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NCJRS Abstract

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NCJ Number: 153493 Add to Shopping cart Find in a Library
Title: Safe School Environment For All
Journal: School Safety  Dated:(Winter 1995)  Pages:4-6
Author(s): L Klagholz
Date Published: 1995
Page Count: 3
Sponsoring Agency: National Institute of Justice/
Rockville, MD 20849
NCJRS Photocopy Services
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Sale Source: National Institute of Justice/
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Rockville, MD 20849
United States of America

NCJRS Photocopy Services
Box 6000
Rockville, MD 20849-6000
United States of America
Type: Legislation/Policy Analysis
Format: Article
Language: English
Country: United States of America
Annotation: In deference to the rights of all students to a safe school environment, the consequence of violent or disruptive behavior should be the removal of the offending student from the regular school or classroom environment; the expelled student, however, also has rights, particularly the right to a free education.
Abstract: Current and past efforts to address the problem of student violence have aimed at the early identification of students with violent tendencies; the application of preventive measures such as education, counseling, and mentoring; and the rehabilitation of students who commit violent acts. The issue of school violence essentially involves the competing rights of students in a compulsory attendance situation. Although violent and disruptive students have the right to a free public education and to assistance in resolving social problems that may affect their behavior, these students and their families should also be accountable for behavior in the school environment. The safe schools idea incorporates prevention and support, as well as an emphasis on the right of all students to a free public education. In the case of violent students, strictly punitive measures should be supplemented by efforts to address student problems. Expulsion has generated a body of case law that protects the rights of expulsion candidates. In addition, the severity of expulsion has also generated other Federal and State protections. In particular, laws and court decisions require that each candidate for expulsion be evaluated by a child study team. If evaluation indicates the existence of an underlying educational disability, the student is classified for special education and may not be expelled. In order to be effective, strategies aimed at removing dangerous students from school should also addressed their educational needs. Alternative education strategies can help address the underlying causes of violent or disruptive behavior. The Safe Schools Initiative adopted in New Jersey is described.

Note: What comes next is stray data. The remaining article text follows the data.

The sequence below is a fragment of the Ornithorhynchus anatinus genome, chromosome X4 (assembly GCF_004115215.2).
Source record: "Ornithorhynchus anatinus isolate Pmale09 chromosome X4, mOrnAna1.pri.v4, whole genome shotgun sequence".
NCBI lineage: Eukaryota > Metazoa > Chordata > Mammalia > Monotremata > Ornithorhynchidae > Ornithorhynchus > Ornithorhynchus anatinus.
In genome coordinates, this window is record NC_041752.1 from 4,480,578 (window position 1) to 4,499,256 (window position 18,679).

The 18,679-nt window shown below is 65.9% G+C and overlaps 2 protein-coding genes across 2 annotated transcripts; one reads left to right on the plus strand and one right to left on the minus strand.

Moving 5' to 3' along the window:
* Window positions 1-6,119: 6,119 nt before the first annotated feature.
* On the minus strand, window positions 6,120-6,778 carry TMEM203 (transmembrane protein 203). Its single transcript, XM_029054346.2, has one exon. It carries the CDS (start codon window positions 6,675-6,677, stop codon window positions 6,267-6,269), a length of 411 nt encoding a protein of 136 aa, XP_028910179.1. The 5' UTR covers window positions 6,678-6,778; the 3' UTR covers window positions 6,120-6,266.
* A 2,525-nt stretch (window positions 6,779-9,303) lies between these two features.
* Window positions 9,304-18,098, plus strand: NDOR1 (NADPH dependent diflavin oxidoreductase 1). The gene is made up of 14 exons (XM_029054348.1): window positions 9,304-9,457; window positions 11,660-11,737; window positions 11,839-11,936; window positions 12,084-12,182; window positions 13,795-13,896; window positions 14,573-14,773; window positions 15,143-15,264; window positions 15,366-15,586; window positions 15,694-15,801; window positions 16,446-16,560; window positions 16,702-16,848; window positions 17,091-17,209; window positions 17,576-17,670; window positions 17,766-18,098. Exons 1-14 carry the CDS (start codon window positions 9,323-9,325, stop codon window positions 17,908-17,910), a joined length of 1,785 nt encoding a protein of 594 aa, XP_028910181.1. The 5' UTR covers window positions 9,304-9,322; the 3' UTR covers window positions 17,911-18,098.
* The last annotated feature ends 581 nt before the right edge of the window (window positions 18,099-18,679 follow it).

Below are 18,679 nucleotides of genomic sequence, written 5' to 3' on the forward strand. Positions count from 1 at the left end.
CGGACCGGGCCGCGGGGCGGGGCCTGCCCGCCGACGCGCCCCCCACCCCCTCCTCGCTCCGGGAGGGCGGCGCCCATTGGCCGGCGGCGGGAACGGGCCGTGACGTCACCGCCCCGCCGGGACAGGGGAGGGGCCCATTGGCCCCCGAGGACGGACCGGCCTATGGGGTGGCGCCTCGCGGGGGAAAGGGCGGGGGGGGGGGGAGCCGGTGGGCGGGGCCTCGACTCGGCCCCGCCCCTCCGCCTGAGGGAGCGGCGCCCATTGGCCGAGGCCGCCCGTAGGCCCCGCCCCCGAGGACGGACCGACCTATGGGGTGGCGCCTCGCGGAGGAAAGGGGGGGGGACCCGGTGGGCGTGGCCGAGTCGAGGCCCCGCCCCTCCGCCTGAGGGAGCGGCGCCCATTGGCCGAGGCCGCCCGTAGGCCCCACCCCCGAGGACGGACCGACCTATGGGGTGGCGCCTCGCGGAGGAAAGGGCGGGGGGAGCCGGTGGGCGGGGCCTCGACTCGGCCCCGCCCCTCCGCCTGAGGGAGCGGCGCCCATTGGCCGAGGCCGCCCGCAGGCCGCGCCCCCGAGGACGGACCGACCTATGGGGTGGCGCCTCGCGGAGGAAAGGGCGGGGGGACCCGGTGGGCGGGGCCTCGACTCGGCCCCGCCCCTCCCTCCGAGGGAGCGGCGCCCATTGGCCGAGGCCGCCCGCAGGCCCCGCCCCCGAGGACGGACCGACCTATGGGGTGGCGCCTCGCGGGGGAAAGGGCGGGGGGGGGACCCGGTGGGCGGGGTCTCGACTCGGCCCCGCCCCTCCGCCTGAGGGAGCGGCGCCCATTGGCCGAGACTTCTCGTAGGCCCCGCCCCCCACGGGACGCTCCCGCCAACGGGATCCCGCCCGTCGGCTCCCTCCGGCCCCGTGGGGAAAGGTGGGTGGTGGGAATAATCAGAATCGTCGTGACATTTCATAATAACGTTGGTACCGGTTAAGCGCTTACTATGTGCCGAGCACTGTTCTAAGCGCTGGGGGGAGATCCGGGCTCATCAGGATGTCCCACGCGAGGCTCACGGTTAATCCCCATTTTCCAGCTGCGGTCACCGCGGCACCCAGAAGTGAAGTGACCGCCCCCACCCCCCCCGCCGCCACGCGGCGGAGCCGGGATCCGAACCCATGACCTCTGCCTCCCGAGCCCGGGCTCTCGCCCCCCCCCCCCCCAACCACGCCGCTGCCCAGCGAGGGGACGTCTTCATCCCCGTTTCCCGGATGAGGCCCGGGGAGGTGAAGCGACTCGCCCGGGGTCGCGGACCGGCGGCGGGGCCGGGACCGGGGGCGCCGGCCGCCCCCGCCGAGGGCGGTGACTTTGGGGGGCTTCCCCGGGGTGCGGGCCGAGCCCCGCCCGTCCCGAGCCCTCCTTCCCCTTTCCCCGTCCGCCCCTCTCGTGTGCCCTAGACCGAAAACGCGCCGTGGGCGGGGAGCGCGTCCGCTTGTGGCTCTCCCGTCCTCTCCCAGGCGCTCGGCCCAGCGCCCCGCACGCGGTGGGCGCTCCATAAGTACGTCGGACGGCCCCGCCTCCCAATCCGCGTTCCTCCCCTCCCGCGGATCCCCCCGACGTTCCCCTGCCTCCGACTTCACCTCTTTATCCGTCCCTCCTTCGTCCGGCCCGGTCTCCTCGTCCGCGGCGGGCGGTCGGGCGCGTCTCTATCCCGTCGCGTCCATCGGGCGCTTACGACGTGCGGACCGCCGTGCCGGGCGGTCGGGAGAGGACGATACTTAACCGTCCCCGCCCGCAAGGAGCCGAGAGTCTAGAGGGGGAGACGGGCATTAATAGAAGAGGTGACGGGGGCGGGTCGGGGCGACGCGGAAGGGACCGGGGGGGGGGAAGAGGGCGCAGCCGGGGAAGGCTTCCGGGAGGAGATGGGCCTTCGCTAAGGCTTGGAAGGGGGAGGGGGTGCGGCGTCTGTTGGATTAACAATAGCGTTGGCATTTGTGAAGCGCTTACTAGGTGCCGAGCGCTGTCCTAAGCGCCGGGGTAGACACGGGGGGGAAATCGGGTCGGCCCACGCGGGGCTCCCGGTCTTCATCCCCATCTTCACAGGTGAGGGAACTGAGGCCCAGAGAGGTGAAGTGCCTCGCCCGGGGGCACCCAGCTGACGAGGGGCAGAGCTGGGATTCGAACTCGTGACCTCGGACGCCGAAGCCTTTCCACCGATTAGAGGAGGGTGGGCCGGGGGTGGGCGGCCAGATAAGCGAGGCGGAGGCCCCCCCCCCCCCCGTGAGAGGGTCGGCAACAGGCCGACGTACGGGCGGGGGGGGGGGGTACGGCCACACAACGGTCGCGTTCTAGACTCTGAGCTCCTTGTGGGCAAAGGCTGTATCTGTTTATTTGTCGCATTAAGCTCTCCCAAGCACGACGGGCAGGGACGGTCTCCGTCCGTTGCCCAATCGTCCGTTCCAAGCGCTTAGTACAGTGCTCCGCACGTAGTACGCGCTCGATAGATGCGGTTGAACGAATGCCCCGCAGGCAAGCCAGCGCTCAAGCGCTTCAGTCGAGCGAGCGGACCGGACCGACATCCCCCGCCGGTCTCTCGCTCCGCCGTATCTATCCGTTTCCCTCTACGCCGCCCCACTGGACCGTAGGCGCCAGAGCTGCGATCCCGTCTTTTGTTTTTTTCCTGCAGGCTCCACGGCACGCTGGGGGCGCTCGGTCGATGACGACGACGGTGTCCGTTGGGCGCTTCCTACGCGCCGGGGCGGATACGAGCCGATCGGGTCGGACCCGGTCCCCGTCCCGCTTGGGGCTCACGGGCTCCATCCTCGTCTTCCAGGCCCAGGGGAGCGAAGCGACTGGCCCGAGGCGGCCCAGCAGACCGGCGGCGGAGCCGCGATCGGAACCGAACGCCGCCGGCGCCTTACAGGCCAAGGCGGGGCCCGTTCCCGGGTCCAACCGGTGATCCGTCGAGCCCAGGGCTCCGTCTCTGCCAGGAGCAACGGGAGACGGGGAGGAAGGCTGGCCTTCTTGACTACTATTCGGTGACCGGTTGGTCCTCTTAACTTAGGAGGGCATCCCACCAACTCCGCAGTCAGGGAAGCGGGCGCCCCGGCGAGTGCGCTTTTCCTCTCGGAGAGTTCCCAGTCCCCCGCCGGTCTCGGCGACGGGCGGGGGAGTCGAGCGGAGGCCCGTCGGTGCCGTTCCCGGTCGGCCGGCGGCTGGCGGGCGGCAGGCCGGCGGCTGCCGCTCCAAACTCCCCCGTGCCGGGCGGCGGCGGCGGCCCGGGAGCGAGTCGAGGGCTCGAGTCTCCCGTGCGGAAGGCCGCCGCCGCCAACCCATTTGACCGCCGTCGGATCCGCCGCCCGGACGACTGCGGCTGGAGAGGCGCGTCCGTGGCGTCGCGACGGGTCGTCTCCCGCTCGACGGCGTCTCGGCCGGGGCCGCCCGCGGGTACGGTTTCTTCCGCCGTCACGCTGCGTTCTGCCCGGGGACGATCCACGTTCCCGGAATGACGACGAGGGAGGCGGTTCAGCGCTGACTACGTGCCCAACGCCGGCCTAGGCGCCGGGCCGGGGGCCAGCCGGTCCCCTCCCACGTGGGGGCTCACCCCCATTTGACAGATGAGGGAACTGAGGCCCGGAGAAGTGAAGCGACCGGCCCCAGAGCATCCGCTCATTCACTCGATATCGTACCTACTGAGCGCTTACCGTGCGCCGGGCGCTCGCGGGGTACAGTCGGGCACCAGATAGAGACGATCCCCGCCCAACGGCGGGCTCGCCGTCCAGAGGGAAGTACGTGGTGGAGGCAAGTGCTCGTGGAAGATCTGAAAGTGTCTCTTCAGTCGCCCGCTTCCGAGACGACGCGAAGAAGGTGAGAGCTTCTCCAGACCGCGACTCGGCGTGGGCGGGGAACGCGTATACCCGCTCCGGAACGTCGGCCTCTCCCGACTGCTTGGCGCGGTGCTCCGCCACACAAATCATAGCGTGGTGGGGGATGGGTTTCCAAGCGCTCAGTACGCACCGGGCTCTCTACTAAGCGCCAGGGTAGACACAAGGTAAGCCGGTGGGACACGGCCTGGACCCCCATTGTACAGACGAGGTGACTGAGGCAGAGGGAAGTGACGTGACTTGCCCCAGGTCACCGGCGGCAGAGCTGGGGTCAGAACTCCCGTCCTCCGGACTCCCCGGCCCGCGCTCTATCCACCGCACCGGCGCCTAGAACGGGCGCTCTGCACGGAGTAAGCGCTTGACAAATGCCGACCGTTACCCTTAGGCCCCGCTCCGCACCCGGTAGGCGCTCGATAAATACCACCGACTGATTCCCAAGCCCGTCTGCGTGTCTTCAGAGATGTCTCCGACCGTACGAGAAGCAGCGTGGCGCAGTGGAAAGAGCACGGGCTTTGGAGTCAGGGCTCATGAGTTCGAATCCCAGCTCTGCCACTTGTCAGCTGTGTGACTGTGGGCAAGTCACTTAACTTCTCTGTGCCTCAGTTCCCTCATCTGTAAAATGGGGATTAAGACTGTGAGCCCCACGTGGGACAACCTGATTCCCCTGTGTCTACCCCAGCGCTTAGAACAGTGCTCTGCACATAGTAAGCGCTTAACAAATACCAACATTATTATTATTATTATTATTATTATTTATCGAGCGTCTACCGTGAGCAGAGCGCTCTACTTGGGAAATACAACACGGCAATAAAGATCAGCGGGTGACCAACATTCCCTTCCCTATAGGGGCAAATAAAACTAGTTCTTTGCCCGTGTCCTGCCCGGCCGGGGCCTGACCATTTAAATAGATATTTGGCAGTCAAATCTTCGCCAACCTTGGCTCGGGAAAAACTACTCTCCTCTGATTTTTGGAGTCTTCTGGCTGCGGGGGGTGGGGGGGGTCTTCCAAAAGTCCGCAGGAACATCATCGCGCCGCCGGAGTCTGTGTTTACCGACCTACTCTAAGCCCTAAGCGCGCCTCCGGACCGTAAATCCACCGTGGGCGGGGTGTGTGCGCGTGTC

Main Term(s): Juvenile educational services
Index Term(s): Alternative schools; Crime in schools; Crime prevention measures; High school education; Juvenile delinquency prevention; New Jersey; Public education; Public schools; Rights of minors; School discipline; School security; School/Student Expulsion; Violent juvenile offenders
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